Avery’s Finger Bled How Much After 10+ Days?
One of the linchpins of Steven Avery’s defense, led by attorneys Dean Strang and Jerry Buting, during his trial for the murder of Teresa Halbach was a vial of blood kept in evidence at the Manitowoc County Sheriff’s Department. Contents from this vial, it was strongly suggested were used to plant blood in Teresa Halbach’s 1999 Toyota RAV4.
However, Zellner’s very recent motion filed on June 7th, 2017 dispelled the notion that the blood found in Teresa’s RAV4 came from this vial. Instead, she sites the source of Steven Avery’s blood found in Teresa’s vehicle as coming from a cut on his right middle finger.
According to the theory propounded in Kathleen Zellner’s motion, Steven Avery reopened a wound on his hand on November 3, 2005 while unhitching a trailer. Immediately thereafter, he went into his trailer where he deposited blood from this wound onto his bathroom sink. Immediately after hastily applying tape to this wound, he left with his brother Chuck to go to Menards, a local home improvement store. Within minutes of his departure, Ryan Hillegas surreptitiously entered Steven Avery’s trailer, obtained the blood left in the sink, and then redeposited this blood in various places in Teresa Halbach’s RAV4, presumably located on the far corner of Avery Salvage yard where it would eventually be found on the morning of November 5th, 2005.
Leaving aside, for the moment, how fortuitous the reopening of this wound was for Ryan Hillegas, Zellner’s motion raises VERY serious questions about the plausibility of this scenario.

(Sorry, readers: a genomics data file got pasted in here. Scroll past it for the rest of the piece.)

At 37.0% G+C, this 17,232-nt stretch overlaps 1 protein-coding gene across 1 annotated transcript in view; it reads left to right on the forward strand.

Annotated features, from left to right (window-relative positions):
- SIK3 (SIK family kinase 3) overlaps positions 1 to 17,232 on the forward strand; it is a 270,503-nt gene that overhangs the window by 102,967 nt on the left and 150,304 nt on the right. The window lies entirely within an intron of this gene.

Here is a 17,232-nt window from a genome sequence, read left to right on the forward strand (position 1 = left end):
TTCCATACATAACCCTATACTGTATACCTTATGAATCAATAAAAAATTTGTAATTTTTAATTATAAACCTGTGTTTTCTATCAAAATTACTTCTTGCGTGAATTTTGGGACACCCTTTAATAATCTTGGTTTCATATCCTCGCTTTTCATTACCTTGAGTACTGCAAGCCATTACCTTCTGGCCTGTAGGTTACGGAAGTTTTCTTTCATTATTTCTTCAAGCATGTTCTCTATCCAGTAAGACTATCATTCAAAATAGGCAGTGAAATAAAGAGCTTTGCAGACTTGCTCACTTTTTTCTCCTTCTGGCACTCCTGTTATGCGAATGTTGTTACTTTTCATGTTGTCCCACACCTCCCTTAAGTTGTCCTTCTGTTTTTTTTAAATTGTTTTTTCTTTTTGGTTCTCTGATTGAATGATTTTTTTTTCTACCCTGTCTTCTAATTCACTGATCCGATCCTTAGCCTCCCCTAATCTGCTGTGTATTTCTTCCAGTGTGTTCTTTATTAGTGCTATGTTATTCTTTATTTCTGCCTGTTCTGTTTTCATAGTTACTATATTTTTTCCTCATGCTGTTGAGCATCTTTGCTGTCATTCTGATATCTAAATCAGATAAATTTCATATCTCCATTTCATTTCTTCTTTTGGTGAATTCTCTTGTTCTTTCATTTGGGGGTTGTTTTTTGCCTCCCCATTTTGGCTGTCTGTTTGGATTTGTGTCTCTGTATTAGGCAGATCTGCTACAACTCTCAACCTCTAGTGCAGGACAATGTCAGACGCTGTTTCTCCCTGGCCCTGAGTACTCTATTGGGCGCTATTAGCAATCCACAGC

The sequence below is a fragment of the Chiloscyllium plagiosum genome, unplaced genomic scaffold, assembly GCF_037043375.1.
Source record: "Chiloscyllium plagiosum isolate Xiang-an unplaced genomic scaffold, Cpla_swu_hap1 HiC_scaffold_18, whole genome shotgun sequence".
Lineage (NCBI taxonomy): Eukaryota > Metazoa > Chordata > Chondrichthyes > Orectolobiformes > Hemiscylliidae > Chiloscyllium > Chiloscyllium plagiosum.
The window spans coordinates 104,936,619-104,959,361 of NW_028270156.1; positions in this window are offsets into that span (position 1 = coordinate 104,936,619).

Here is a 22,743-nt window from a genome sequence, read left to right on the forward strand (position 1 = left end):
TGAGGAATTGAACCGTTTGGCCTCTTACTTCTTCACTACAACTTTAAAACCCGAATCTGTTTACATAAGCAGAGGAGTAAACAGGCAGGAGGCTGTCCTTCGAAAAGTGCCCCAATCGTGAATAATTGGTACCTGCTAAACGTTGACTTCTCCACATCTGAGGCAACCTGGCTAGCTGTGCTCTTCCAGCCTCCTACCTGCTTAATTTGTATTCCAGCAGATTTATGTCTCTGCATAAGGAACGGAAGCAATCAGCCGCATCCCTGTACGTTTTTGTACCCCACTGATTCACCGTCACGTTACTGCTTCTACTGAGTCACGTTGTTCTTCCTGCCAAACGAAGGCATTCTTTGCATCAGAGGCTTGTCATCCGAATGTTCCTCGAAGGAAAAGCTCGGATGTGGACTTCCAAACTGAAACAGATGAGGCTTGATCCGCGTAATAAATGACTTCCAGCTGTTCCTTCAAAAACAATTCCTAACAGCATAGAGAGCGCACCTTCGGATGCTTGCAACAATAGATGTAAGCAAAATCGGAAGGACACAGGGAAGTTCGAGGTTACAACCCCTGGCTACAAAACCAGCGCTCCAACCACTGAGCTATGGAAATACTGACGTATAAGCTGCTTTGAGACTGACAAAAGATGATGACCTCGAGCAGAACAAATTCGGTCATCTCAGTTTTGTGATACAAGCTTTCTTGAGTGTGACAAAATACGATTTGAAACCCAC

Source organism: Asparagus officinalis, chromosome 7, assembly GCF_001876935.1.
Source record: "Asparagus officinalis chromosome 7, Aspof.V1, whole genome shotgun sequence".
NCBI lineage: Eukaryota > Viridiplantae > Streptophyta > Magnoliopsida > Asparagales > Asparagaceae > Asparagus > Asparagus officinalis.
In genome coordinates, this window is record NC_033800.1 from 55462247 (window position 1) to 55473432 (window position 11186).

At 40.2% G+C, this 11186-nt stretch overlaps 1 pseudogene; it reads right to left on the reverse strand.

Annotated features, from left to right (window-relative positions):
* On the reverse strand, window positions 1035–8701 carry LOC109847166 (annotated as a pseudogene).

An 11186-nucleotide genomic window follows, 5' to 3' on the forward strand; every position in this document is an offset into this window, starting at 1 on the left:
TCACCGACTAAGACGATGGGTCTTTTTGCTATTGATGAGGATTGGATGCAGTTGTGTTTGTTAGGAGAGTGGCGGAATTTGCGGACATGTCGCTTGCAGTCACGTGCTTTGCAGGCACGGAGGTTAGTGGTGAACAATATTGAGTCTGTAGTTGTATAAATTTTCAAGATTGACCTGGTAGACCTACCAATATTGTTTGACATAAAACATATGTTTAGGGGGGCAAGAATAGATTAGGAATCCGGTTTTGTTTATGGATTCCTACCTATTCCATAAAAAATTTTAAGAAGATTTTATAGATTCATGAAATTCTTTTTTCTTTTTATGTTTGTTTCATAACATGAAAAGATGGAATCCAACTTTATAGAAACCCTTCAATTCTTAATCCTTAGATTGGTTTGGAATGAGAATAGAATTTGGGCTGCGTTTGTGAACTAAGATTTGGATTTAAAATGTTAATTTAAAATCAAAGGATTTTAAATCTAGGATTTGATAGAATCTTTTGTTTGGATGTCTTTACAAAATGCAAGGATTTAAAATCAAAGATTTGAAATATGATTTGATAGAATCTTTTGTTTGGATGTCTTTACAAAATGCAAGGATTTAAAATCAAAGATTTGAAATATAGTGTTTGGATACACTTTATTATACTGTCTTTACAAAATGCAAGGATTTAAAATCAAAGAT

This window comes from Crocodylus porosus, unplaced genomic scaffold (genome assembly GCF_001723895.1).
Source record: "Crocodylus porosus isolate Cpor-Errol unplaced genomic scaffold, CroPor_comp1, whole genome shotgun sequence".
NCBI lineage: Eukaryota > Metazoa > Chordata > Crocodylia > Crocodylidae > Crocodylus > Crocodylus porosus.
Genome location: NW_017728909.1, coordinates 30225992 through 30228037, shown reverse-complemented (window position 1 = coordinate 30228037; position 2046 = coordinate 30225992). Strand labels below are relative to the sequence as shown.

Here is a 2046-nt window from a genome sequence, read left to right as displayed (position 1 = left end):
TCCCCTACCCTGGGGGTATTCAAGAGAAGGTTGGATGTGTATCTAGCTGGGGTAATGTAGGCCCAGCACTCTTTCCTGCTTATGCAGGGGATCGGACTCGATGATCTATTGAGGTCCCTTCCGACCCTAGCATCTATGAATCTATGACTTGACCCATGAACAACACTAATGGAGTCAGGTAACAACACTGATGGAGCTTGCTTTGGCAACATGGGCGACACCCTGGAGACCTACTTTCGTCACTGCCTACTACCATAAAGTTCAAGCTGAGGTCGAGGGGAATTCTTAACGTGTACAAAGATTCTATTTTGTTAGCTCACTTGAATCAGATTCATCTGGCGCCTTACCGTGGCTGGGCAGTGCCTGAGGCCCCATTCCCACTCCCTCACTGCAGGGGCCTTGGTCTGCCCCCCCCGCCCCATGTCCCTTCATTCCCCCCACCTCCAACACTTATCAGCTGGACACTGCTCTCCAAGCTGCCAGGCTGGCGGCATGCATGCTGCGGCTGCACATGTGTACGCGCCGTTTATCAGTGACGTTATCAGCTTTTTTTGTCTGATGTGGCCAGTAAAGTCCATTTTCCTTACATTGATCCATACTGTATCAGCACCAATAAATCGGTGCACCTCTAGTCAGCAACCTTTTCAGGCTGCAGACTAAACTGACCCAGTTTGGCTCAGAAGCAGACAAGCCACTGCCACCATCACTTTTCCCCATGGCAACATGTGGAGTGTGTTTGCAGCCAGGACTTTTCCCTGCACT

As I’ve mentioned before, blood begins to coagulate immediately upon leaving the body, reaching a completely gelatinous state as soon as 15 minutes. Zellner, in citing an affidavit submitted by a Dr. Blum, includes a reference to this in her motion:
“The killer recognized that the blood had to be planted quickly, within 15-28 minutes and before it coagulated. (Affidavit of Dr. Blum, P-C Group Exhibit 47, ii 12).”
One of the takeaways here is that all of the theories positing that the blood belonging to Steven Avery found in Teresa Halbach’s RAV4 could have been reconstituted with water or some other liquid would seem to be wrong. Thus, Ryan had only a very small window of opportunity.
But according to the affidavit, the blood in the sink was from an earlier wound that had been reopened. So when, and how was that earlier wound sustained? Paragraph 117 of the motion provides a clue:
Mr. Johnson, a family friend of the Avery’s and owner of Mr. Avery’s trailer, remembers observing the cut on Mr. Avery’s finger at least one week prior to October 31. 2005. (Affidavit of Roland A. Johnson (“Affidavit of Rollie Johnson”), attached and incorporated herein as P-C Exhibit 7).
I must admit that this seems odd. If Rollie Johnson saw a cut on Steven Avery’s finger a week prior to October 31, 2005, and therefore ten days before November 3rd, nevermind how many days it was since the cut was sustained (something we still do not know) I find it unlikely that it would have reopened, and if it had, even more unlikely that it would have bled as much as the motion suggests that it did.